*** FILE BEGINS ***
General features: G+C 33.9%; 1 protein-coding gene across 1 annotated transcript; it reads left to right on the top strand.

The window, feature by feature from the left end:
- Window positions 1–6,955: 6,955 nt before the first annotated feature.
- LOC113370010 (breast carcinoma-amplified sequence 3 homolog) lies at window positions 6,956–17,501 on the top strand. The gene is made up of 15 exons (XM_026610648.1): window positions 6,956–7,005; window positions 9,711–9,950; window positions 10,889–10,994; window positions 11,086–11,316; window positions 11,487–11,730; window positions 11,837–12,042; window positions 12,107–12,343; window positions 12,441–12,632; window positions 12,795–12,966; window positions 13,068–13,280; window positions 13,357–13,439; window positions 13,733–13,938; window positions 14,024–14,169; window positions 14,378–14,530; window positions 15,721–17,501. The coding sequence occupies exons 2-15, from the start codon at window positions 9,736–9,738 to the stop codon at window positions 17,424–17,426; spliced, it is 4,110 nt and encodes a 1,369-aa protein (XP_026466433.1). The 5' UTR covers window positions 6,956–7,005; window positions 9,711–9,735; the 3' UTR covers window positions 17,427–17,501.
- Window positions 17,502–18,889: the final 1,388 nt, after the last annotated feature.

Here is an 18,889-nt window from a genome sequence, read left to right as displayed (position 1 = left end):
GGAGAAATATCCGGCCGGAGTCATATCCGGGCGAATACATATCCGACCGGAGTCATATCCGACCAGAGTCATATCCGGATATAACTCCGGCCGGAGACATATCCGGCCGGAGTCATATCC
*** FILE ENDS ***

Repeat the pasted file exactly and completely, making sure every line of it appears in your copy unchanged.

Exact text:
General features: G+C 33.9%; 1 protein-coding gene across 1 annotated transcript; it reads left to right on the top strand.

The window, feature by feature from the left end:
- Window positions 1–6,955: 6,955 nt before the first annotated feature.
- LOC113370010 (breast carcinoma-amplified sequence 3 homolog) lies at window positions 6,956–17,501 on the top strand. The gene is made up of 15 exons (XM_026610648.1): window positions 6,956–7,005; window positions 9,711–9,950; window positions 10,889–10,994; window positions 11,086–11,316; window positions 11,487–11,730; window positions 11,837–12,042; window positions 12,107–12,343; window positions 12,441–12,632; window positions 12,795–12,966; window positions 13,068–13,280; window positions 13,357–13,439; window positions 13,733–13,938; window positions 14,024–14,169; window positions 14,378–14,530; window positions 15,721–17,501. The coding sequence occupies exons 2-15, from the start codon at window positions 9,736–9,738 to the stop codon at window positions 17,424–17,426; spliced, it is 4,110 nt and encodes a 1,369-aa protein (XP_026466433.1). The 5' UTR covers window positions 6,956–7,005; window positions 9,711–9,735; the 3' UTR covers window positions 17,427–17,501.
- Window positions 17,502–18,889: the final 1,388 nt, after the last annotated feature.

Here is an 18,889-nt window from a genome sequence, read left to right as displayed (position 1 = left end):
GGAGAAATATCCGGCCGGAGTCATATCCGGGCGAATACATATCCGACCGGAGTCATATCCGACCAGAGTCATATCCGGATATAACTCCGGCCGGAGACATATCCGGCCGGAGTCATATCC